Listed below is more information about our frames and how to contact us.
Ed at the farmstand
If you would like to talk about frames and other options please call or email. The phone number is 603-476-8829 or email:firstname.lastname@example.org. I will be happy to talk about production techniques using heated and unheated greenhouses and high tunnels. We also sell frames for livestock housing, storage, growing and overwintering nursery stock and covering swimming pools.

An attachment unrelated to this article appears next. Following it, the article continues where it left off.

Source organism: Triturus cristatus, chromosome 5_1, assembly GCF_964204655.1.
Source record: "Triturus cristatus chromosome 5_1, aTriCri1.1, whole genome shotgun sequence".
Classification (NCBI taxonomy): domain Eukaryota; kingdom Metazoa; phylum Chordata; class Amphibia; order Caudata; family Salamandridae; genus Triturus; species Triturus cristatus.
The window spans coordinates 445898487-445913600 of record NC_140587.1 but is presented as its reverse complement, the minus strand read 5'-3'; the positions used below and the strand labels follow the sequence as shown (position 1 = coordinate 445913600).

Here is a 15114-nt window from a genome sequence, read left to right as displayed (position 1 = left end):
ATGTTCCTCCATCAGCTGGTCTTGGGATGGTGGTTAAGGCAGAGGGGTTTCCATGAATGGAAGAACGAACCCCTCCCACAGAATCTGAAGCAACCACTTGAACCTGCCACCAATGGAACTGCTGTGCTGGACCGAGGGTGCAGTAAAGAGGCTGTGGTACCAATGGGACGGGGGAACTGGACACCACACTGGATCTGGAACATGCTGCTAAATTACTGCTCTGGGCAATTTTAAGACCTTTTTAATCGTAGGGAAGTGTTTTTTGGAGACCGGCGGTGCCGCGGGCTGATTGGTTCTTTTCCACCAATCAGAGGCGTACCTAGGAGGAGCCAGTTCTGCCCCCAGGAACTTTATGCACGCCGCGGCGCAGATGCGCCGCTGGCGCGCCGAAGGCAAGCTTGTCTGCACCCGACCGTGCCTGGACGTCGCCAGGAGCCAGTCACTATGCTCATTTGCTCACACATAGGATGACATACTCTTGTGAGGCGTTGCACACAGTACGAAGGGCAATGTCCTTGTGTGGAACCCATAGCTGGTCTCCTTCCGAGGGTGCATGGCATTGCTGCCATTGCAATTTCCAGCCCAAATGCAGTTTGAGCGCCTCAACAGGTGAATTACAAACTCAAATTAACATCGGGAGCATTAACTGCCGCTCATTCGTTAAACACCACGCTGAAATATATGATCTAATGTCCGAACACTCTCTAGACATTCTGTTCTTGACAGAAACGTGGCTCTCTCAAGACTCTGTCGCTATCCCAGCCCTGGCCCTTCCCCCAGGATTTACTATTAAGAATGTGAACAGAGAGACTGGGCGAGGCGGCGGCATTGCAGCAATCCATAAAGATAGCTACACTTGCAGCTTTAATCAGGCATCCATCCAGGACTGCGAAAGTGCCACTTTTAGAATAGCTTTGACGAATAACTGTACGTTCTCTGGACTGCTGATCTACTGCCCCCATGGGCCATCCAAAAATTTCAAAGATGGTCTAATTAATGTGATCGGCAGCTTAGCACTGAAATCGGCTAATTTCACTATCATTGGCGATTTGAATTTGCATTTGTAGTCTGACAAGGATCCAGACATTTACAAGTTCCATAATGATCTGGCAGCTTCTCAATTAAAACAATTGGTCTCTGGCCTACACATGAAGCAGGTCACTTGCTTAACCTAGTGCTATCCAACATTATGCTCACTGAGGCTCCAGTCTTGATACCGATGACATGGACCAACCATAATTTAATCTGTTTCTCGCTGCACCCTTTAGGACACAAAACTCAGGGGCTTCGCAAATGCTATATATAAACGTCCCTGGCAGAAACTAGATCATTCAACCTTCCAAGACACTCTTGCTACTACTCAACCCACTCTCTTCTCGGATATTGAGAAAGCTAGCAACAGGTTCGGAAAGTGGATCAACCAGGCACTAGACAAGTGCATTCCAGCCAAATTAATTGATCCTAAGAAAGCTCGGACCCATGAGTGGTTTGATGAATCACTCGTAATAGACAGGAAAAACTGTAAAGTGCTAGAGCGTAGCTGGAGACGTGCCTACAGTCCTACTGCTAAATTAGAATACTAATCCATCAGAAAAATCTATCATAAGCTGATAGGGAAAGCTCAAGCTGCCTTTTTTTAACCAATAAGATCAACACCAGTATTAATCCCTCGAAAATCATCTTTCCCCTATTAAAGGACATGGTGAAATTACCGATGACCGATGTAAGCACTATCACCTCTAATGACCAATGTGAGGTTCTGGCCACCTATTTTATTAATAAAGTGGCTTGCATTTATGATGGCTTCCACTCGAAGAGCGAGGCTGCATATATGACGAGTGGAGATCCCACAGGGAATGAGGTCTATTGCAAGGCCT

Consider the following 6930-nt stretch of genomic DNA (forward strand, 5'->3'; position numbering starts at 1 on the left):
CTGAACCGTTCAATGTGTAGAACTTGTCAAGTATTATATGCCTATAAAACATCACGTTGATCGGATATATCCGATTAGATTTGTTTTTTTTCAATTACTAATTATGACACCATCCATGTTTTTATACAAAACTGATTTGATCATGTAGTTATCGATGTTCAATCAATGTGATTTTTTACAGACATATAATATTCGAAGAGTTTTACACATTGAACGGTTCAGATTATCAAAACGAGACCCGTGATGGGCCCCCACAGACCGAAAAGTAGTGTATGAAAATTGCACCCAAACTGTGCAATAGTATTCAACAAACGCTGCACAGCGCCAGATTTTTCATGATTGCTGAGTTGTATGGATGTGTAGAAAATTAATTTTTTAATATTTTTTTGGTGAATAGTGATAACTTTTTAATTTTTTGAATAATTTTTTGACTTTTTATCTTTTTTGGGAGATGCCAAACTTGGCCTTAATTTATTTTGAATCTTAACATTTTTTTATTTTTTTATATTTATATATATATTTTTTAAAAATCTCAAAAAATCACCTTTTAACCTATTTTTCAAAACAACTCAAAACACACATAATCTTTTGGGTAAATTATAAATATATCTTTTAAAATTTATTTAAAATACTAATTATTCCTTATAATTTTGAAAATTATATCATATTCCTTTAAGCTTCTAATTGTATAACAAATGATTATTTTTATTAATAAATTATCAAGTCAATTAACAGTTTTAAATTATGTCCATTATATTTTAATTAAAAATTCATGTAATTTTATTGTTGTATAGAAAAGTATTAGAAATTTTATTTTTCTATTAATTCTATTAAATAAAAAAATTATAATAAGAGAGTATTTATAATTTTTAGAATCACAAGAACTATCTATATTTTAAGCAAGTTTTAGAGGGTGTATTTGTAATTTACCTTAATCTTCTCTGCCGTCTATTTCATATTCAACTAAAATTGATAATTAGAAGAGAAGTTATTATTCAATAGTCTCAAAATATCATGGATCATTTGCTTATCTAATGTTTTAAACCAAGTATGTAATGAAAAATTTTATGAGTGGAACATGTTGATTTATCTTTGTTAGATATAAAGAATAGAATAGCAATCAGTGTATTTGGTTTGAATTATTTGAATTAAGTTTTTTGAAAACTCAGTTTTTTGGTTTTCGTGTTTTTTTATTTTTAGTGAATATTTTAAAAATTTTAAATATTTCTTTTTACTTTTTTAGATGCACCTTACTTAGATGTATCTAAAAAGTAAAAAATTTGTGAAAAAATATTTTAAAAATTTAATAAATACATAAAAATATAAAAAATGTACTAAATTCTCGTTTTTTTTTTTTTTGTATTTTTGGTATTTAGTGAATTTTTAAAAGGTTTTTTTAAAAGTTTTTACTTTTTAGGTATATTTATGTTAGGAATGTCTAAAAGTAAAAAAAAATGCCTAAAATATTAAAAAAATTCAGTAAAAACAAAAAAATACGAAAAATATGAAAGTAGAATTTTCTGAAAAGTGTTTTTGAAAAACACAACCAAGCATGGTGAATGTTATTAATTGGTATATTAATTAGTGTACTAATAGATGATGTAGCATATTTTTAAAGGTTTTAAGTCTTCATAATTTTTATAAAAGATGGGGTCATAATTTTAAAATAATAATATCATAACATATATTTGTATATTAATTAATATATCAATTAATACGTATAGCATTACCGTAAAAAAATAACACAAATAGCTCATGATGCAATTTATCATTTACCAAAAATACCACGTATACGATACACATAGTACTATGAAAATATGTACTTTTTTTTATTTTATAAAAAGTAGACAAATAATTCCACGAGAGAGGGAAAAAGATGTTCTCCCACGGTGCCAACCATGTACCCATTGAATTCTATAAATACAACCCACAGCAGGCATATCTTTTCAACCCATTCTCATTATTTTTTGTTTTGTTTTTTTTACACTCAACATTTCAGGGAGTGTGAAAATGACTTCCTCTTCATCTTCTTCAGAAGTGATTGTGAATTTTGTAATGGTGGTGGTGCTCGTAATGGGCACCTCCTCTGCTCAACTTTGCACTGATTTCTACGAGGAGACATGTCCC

Tomatoes are one of the most profitable crops to grow in a high tunnel or greenhouse. We have been growing greenhouse tomatoes at the farm since 1960. Tomatoes can be either trellised on strings or grown with a basket weave system.Additional crops include peppers, vinecrops, winter greens, sandwich onions, berries, brambles, and tree fruit.
Double row trellis tomatoes
Sliding door on a bedding plant house
We have many bedding plant customers who use our frames for heated production, unheated cold frames and retail space. You can add flood/trough watering systems, rolling benches, monorails, and hanging basket racks. We can provide the tubing to complete many of these systems.
PRODUCTION AND MARKETING OF HIGH TUNNEL CROPS Ed Person Ledgewood Farm 132 Old Mountain RD, Moultonborough,NH 03254 email@example.com